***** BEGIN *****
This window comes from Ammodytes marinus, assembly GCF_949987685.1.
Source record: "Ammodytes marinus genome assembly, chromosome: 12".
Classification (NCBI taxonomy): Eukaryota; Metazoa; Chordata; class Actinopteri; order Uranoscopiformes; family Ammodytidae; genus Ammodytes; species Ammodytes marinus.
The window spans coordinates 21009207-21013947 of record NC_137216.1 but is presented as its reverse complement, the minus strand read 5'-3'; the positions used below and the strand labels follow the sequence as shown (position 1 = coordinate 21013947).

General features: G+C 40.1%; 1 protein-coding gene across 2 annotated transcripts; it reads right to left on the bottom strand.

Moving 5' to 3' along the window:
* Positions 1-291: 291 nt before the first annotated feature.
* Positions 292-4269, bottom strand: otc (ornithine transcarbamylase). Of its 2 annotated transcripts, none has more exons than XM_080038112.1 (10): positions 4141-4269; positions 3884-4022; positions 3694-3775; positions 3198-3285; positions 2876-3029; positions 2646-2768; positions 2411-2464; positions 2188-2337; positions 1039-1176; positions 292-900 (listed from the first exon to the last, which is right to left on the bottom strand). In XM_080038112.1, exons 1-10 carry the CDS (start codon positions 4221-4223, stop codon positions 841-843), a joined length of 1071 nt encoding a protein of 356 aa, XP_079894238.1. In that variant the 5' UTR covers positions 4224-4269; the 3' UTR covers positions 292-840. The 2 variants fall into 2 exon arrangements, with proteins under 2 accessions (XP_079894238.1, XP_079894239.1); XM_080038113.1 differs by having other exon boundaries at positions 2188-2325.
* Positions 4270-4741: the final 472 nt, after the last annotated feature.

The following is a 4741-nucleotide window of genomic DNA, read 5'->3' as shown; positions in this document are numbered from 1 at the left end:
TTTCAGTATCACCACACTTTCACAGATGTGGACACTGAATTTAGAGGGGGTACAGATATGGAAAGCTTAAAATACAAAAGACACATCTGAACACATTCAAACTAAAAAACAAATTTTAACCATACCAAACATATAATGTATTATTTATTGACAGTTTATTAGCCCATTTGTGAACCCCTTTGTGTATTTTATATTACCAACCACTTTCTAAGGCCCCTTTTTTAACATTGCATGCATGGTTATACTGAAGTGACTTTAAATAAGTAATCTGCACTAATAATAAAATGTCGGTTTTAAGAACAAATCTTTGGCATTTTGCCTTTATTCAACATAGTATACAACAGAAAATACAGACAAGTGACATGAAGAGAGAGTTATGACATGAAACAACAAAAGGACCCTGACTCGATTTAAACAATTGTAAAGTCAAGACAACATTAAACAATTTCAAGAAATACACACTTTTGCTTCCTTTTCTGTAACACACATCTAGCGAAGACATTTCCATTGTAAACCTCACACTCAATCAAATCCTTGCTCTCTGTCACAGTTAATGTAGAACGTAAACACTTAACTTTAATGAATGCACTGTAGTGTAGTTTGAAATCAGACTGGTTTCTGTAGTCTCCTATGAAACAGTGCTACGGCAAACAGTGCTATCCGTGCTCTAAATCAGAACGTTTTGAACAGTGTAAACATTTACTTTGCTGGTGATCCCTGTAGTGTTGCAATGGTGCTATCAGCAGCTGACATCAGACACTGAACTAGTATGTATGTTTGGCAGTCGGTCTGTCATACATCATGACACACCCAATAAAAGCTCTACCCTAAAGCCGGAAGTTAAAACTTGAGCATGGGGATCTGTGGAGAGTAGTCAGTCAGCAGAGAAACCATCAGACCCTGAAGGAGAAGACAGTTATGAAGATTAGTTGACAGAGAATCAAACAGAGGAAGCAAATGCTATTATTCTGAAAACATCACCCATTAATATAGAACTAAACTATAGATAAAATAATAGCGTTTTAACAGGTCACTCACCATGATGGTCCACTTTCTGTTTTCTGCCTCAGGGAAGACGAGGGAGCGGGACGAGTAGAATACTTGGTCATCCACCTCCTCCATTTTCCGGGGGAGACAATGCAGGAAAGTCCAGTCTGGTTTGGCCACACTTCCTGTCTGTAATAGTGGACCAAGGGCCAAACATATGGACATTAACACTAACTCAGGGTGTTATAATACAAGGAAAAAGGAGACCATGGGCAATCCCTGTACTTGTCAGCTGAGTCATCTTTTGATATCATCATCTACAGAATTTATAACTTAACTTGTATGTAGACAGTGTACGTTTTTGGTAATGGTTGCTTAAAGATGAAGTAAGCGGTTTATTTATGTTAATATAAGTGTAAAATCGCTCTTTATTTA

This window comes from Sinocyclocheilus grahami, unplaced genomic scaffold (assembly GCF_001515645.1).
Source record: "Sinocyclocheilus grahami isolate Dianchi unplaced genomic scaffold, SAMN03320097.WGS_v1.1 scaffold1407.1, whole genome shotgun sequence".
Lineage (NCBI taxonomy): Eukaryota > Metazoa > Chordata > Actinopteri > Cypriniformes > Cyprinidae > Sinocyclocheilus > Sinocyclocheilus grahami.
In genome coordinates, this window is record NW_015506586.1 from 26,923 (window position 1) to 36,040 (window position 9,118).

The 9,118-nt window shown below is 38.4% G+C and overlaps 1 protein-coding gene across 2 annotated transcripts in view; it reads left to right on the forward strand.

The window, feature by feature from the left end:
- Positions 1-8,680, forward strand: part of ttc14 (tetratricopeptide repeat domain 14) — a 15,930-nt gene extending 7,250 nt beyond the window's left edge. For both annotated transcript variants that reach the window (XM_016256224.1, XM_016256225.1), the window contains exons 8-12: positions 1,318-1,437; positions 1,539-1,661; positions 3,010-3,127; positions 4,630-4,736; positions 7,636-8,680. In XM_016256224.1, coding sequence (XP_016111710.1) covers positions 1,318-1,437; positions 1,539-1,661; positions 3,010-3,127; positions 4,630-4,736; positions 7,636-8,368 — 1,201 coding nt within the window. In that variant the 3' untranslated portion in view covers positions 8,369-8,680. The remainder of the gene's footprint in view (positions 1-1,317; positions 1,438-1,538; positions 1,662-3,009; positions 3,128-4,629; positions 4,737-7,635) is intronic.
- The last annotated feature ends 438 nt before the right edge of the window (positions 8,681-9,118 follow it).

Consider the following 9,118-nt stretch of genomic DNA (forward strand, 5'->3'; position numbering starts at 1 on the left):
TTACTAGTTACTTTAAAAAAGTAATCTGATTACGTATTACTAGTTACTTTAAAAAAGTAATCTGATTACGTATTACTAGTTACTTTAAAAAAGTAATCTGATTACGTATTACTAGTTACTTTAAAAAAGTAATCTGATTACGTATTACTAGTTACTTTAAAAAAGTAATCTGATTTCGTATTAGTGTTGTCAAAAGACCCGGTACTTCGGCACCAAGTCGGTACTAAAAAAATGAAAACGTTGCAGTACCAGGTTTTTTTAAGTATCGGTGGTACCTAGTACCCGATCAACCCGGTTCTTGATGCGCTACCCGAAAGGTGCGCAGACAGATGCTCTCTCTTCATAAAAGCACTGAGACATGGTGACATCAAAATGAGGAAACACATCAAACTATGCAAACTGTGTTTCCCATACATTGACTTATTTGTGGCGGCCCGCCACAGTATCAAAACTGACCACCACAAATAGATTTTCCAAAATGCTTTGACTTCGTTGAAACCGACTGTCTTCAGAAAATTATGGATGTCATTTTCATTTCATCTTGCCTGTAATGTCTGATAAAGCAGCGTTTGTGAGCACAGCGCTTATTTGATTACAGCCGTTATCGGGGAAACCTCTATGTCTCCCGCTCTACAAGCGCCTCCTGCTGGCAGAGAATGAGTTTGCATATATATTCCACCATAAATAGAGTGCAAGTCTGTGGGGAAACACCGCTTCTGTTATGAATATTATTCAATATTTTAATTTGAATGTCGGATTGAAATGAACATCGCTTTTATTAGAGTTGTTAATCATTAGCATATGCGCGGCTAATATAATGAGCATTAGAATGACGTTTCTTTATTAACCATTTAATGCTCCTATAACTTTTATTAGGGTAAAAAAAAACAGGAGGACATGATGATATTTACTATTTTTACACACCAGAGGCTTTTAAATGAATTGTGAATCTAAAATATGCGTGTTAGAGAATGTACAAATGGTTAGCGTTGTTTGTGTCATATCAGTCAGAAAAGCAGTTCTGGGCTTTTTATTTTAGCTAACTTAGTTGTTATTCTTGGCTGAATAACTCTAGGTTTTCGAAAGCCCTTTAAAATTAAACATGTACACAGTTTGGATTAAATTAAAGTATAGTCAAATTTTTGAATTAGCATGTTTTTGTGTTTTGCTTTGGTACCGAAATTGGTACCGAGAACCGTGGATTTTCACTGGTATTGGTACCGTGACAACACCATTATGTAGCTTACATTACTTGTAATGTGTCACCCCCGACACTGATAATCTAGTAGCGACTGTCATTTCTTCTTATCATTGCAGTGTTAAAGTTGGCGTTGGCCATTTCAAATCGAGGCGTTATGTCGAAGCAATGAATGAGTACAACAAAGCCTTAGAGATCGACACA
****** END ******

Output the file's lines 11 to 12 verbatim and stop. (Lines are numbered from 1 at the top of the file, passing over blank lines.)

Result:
TTTCAGTATCACCACACTTTCACAGATGTGGACACTGAATTTAGAGGGGGTACAGATATGGAAAGCTTAAAATACAAAAGACACATCTGAACACATTCAAACTAAAAAACAAATTTTAACCATACCAAACATATAATGTATTATTTATTGACAGTTTATTAGCCCATTTGTGAACCCCTTTGTGTATTTTATATTACCAACCACTTTCTAAGGCCCCTTTTTTAACATTGCATGCATGGTTATACTGAAGTGACTTTAAATAAGTAATCTGCACTAATAATAAAATGTCGGTTTTAAGAACAAATCTTTGGCATTTTGCCTTTATTCAACATAGTATACAACAGAAAATACAGACAAGTGACATGAAGAGAGAGTTATGACATGAAACAACAAAAGGACCCTGACTCGATTTAAACAATTGTAAAGTCAAGACAACATTAAACAATTTCAAGAAATACACACTTTTGCTTCCTTTTCTGTAACACACATCTAGCGAAGACATTTCCATTGTAAACCTCACACTCAATCAAATCCTTGCTCTCTGTCACAGTTAATGTAGAACGTAAACACTTAACTTTAATGAATGCACTGTAGTGTAGTTTGAAATCAGACTGGTTTCTGTAGTCTCCTATGAAACAGTGCTACGGCAAACAGTGCTATCCGTGCTCTAAATCAGAACGTTTTGAACAGTGTAAACATTTACTTTGCTGGTGATCCCTGTAGTGTTGCAATGGTGCTATCAGCAGCTGACATCAGACACTGAACTAGTATGTATGTTTGGCAGTCGGTCTGTCATACATCATGACACACCCAATAAAAGCTCTACCCTAAAGCCGGAAGTTAAAACTTGAGCATGGGGATCTGTGGAGAGTAGTCAGTCAGCAGAGAAACCATCAGACCCTGAAGGAGAAGACAGTTATGAAGATTAGTTGACAGAGAATCAAACAGAGGAAGCAAATGCTATTATTCTGAAAACATCACCCATTAATATAGAACTAAACTATAGATAAAATAATAGCGTTTTAACAGGTCACTCACCATGATGGTCCACTTTCTGTTTTCTGCCTCAGGGAAGACGAGGGAGCGGGACGAGTAGAATACTTGGTCATCCACCTCCTCCATTTTCCGGGGGAGACAATGCAGGAAAGTCCAGTCTGGTTTGGCCACACTTCCTGTCTGTAATAGTGGACCAAGGGCCAAACATATGGACATTAACACTAACTCAGGGTGTTATAATACAAGGAAAAAGGAGACCATGGGCAATCCCTGTACTTGTCAGCTGAGTCATCTTTTGATATCATCATCTACAGAATTTATAACTTAACTTGTATGTAGACAGTGTACGTTTTTGGTAATGGTTGCTTAAAGATGAAGTAAGCGGTTTATTTATGTTAATATAAGTGTAAAATCGCTCTTTATTTA

This window comes from Sinocyclocheilus grahami, unplaced genomic scaffold (assembly GCF_001515645.1).